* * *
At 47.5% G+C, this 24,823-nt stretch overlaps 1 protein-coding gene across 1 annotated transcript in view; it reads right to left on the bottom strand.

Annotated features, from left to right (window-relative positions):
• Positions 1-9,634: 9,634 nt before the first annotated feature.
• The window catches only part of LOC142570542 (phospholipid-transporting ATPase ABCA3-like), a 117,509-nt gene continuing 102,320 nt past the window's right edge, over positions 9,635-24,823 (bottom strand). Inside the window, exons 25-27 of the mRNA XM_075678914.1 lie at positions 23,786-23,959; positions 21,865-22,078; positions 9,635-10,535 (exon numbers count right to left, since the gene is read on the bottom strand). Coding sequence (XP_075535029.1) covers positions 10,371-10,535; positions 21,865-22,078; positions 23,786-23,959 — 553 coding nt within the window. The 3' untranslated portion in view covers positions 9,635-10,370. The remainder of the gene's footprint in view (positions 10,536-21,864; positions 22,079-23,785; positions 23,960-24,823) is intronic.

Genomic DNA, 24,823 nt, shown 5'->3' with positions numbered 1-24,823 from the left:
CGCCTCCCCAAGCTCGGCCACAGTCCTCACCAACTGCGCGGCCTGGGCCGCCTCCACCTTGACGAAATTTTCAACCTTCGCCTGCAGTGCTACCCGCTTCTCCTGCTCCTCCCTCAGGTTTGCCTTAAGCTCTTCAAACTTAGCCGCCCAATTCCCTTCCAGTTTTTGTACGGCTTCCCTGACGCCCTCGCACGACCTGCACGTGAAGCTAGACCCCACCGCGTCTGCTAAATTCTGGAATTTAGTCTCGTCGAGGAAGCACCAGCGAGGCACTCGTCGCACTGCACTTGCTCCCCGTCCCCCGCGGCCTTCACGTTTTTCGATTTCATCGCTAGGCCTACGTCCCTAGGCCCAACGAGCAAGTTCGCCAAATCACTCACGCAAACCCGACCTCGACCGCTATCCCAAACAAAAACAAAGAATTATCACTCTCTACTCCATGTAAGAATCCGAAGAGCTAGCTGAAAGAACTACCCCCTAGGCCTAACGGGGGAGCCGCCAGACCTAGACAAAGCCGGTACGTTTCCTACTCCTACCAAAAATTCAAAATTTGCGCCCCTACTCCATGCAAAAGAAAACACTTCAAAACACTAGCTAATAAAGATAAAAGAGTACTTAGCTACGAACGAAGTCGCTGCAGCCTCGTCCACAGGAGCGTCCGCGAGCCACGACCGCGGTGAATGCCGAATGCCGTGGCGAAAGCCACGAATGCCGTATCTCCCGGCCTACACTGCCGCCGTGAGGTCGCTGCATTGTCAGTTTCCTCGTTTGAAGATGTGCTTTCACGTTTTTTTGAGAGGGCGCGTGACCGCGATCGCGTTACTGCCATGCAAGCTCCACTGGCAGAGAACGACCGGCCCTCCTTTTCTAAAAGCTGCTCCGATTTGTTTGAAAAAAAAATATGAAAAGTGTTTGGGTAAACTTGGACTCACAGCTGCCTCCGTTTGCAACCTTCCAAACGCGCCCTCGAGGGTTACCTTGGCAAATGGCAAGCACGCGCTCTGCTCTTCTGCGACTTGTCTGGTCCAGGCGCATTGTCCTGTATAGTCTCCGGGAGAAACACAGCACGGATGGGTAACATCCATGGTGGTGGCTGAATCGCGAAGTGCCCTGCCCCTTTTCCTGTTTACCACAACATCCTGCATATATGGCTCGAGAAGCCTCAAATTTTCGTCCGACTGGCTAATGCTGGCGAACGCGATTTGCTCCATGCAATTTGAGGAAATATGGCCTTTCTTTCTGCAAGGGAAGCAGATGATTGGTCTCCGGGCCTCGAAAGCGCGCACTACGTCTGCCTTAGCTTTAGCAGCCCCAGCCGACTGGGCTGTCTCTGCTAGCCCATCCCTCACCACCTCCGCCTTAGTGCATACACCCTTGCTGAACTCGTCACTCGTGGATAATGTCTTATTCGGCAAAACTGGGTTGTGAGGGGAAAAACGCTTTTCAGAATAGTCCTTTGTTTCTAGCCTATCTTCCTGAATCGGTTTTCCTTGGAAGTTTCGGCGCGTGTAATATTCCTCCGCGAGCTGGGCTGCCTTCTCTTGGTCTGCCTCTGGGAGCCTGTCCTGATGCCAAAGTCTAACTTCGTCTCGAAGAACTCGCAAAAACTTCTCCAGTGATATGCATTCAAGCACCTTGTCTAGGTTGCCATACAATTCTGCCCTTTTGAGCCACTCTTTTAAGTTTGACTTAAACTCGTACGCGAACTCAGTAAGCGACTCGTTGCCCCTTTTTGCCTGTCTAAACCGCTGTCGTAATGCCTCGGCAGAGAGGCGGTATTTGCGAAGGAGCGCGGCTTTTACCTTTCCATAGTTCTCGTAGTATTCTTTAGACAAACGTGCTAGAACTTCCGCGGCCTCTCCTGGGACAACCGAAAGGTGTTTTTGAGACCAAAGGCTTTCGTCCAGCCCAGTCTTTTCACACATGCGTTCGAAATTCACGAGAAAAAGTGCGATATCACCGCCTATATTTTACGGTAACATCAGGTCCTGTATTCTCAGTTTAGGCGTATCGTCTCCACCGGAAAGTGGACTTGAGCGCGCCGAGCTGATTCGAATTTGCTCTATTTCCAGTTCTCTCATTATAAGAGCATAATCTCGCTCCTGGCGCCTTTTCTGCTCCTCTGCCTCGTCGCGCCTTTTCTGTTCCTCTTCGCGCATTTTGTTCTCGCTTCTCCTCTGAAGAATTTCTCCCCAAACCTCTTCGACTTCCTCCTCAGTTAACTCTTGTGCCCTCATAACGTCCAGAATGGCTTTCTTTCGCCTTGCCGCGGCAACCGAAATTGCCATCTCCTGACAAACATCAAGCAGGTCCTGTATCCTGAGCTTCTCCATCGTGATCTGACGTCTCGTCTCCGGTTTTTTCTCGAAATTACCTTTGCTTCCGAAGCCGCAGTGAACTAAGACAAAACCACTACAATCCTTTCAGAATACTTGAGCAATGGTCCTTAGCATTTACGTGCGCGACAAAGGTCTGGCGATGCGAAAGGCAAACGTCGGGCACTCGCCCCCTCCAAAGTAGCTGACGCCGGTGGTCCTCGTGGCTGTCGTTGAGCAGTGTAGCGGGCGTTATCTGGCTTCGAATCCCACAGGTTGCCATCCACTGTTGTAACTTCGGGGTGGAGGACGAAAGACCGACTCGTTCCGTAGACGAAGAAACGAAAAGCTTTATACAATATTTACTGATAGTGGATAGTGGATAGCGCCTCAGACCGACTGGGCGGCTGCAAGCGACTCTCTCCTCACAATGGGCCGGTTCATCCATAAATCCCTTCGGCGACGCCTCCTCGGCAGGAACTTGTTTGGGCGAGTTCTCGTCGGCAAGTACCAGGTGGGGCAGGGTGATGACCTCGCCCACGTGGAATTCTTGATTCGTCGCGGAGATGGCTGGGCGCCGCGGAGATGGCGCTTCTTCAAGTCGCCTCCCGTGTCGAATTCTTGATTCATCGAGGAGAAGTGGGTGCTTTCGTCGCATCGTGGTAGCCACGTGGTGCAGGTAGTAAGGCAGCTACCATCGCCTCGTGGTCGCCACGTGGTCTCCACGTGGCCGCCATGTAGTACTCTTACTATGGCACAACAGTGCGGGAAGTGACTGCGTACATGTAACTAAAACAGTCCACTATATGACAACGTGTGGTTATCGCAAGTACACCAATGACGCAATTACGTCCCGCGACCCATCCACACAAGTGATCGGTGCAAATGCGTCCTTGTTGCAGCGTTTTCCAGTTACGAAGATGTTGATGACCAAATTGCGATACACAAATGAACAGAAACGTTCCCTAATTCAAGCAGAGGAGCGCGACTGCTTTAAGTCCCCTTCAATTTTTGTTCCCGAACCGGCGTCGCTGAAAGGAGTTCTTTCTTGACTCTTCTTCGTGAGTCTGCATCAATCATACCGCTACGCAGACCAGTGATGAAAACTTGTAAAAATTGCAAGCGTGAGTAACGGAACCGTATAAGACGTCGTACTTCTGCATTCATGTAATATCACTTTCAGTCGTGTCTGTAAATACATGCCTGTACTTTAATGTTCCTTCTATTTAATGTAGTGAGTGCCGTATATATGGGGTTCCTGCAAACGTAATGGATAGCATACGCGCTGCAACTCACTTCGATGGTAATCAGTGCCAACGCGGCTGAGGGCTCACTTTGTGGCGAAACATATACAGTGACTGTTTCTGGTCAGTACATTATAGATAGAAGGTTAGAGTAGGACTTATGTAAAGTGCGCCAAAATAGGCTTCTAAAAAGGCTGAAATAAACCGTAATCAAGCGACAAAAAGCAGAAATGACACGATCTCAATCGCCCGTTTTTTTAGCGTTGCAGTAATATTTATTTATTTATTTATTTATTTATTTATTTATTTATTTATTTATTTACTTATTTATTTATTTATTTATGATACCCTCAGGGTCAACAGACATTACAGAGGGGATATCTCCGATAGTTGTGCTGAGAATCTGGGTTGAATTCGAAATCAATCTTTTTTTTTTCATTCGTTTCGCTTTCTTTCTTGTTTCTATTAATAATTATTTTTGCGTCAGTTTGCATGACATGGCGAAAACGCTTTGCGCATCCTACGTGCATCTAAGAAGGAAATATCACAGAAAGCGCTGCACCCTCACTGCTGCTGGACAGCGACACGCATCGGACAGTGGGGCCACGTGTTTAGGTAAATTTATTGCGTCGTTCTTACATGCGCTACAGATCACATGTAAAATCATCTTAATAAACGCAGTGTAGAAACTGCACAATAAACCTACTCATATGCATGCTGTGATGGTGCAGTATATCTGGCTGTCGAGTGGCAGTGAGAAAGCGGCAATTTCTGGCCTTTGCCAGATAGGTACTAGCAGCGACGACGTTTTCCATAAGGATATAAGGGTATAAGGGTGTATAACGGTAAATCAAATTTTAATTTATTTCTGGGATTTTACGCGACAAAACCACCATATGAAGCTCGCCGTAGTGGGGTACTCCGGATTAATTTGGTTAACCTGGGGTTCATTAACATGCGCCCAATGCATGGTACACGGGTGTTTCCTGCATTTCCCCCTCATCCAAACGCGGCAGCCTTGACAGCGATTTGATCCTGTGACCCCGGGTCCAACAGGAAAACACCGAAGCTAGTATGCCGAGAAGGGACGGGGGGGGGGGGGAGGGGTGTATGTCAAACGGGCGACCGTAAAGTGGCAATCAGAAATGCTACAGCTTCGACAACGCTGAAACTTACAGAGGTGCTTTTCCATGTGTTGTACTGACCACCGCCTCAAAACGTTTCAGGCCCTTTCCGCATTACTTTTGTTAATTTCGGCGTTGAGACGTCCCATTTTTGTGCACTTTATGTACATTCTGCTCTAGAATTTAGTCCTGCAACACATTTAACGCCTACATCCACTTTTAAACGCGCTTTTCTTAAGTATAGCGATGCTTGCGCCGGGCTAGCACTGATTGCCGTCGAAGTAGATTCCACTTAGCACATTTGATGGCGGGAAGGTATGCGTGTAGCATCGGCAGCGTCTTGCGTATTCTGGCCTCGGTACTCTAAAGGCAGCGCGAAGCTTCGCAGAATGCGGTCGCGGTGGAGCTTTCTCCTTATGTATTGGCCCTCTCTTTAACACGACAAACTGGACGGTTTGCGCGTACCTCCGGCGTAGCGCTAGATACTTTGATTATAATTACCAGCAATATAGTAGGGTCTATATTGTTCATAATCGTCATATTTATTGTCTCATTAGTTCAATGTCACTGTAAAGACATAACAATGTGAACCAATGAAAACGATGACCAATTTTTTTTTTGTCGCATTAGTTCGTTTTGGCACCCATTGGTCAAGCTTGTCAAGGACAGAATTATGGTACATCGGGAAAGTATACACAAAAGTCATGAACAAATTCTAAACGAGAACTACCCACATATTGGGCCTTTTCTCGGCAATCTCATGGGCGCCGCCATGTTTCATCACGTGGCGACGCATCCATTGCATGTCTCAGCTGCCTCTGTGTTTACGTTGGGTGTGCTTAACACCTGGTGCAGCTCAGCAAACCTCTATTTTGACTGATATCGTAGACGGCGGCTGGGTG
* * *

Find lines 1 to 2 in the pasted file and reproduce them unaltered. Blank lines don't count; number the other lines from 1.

At 47.5% G+C, this 24,823-nt stretch overlaps 1 protein-coding gene across 1 annotated transcript in view; it reads right to left on the bottom strand.

Annotated features, from left to right (window-relative positions):